Harris Tweed - from the land comes the cloth

Sivletto blog

Harris Tweed - from the land comes the cloth

You might have come across the term Harris Tweed in our product descriptions. Many brands use this wonderful fabric for caps, scarfs and such. But what is Harris Tweed? Please read on.

Harris Tweed is a cloth handwoven by islanders at their homes in the Outer Hebrides of Scotland, finished in the Outer Hebrides, and made from pure virgin wool dyed and spun in the Outer Hebrides. This definition, quality standards and protection of the Harris Tweed name are enshrined in the Harris Tweed Act 1993.

The original name of the cloth was tweel, Scots for twill, it being woven in a twilled rather than a plain pattern. A traditional story has the name coming about almost by chance. Around 1830, a London merchant received a letter from a Hawick firm about some tweels. The London merchant misinterpreted the handwriting, understanding it to be a trade-name taken from the river Tweed that flows through the Scottish Borders. Subsequently, the goods were advertised as Tweed, and the name has remained ever since.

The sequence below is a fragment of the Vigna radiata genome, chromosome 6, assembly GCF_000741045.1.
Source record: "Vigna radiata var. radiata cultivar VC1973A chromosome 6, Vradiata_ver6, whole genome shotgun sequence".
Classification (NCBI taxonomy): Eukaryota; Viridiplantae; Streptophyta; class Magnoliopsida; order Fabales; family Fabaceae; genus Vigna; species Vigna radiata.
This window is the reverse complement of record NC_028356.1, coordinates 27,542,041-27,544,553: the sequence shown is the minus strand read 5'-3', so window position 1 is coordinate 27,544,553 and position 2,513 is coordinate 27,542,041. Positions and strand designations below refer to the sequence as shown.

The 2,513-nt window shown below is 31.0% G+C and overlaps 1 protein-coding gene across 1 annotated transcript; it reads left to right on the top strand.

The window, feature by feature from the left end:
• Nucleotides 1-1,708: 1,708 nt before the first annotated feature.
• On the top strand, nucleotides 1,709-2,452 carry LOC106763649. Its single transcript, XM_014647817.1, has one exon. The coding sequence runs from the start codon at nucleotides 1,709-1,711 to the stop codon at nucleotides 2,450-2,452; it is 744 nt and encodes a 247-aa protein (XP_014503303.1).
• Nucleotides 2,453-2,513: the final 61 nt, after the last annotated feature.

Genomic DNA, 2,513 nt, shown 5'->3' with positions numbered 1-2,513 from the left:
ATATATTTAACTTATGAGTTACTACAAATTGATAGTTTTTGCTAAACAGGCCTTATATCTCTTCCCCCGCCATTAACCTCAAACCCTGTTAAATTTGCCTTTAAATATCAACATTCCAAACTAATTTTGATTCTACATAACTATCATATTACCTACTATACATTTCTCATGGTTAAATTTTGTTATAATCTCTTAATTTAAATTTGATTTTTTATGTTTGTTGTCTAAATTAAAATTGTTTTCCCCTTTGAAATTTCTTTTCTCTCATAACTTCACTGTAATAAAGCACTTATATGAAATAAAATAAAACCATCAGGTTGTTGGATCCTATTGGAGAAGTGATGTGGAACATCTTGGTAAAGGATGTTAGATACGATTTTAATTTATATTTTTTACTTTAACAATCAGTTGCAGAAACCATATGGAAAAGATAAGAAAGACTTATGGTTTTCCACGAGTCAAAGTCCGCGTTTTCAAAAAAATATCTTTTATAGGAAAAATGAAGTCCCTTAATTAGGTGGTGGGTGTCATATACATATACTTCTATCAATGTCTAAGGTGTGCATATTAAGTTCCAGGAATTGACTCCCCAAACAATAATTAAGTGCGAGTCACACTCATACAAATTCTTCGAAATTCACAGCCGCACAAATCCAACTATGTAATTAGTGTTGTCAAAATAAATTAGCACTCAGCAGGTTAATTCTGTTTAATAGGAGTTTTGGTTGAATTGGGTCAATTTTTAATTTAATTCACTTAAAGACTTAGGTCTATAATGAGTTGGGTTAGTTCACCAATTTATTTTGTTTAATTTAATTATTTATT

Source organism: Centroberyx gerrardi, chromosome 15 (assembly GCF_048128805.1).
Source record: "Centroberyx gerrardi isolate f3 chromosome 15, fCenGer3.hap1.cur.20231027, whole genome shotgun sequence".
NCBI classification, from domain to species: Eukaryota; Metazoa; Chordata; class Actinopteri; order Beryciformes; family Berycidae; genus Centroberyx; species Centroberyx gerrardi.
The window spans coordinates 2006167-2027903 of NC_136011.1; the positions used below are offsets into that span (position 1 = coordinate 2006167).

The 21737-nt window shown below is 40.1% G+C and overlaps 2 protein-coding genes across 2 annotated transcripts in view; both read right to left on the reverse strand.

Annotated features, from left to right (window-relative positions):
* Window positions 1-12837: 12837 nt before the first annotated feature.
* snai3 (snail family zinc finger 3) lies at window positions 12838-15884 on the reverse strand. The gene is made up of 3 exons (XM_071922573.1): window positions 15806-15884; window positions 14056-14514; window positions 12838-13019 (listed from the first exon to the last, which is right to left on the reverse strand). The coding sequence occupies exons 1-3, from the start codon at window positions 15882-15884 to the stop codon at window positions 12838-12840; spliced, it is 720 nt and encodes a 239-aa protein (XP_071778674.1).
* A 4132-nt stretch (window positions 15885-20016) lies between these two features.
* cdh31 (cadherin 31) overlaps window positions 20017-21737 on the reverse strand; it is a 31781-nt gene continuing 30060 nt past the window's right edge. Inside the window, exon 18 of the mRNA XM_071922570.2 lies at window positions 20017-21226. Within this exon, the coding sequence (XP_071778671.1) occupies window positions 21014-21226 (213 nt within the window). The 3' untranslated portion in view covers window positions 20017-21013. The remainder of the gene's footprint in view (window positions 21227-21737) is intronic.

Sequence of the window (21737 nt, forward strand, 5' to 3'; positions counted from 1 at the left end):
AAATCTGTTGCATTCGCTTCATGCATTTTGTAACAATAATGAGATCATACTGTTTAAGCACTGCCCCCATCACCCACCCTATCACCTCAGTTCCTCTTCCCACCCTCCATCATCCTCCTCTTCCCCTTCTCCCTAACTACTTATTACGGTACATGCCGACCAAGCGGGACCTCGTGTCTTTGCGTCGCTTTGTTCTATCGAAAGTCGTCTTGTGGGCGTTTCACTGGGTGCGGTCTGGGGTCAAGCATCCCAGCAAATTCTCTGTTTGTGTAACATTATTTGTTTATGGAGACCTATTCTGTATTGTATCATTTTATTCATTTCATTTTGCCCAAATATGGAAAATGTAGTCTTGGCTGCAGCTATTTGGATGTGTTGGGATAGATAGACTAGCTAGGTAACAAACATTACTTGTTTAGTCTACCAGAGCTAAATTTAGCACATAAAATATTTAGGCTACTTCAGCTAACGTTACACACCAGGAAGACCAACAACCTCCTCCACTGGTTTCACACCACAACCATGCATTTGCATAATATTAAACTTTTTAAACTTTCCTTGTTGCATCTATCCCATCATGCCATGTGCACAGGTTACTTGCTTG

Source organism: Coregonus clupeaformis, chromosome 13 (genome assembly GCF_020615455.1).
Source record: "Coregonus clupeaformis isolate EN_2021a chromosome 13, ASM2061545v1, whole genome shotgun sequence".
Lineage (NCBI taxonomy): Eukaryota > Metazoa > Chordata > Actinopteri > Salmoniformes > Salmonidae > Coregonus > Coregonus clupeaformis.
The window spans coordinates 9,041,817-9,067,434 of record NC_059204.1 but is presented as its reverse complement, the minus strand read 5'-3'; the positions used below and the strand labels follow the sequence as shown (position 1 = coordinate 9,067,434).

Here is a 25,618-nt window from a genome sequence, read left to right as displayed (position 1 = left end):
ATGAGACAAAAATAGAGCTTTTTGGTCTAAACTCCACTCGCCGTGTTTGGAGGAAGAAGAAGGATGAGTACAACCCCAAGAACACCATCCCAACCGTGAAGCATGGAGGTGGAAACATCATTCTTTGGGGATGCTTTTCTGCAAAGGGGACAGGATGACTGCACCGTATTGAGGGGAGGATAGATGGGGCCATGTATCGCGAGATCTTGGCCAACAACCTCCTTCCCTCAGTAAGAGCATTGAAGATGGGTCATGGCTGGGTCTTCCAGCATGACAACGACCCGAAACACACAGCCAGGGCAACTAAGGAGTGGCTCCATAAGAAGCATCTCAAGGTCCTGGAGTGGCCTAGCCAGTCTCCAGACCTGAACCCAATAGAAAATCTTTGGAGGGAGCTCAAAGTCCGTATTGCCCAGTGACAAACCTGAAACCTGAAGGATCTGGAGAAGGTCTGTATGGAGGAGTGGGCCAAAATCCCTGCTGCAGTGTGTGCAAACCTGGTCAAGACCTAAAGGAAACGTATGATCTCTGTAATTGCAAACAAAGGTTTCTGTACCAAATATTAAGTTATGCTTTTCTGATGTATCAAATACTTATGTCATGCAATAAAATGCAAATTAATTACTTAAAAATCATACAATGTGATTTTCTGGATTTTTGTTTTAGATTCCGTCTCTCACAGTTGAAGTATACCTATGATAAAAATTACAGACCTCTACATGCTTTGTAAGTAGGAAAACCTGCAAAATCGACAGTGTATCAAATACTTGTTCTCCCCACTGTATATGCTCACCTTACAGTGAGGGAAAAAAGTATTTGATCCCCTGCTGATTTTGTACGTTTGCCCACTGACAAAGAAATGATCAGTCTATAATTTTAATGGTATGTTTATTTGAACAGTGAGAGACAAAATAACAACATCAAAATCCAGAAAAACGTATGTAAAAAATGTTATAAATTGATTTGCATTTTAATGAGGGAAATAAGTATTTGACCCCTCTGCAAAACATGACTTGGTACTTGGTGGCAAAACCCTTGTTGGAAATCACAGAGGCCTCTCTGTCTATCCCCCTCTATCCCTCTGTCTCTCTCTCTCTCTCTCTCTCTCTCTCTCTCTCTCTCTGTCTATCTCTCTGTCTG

We suggest you watch this short but sweet movie, and you will probably fall in love with Harris Tweed just as we here at Sivletto have done.

2017-09-15 @ 15:45:47
Judith Cockayne
I use Harris Tweed in my handbag making business. Could I please use the above photograph in my advertising?
2019-03-01 @ 01:01:16
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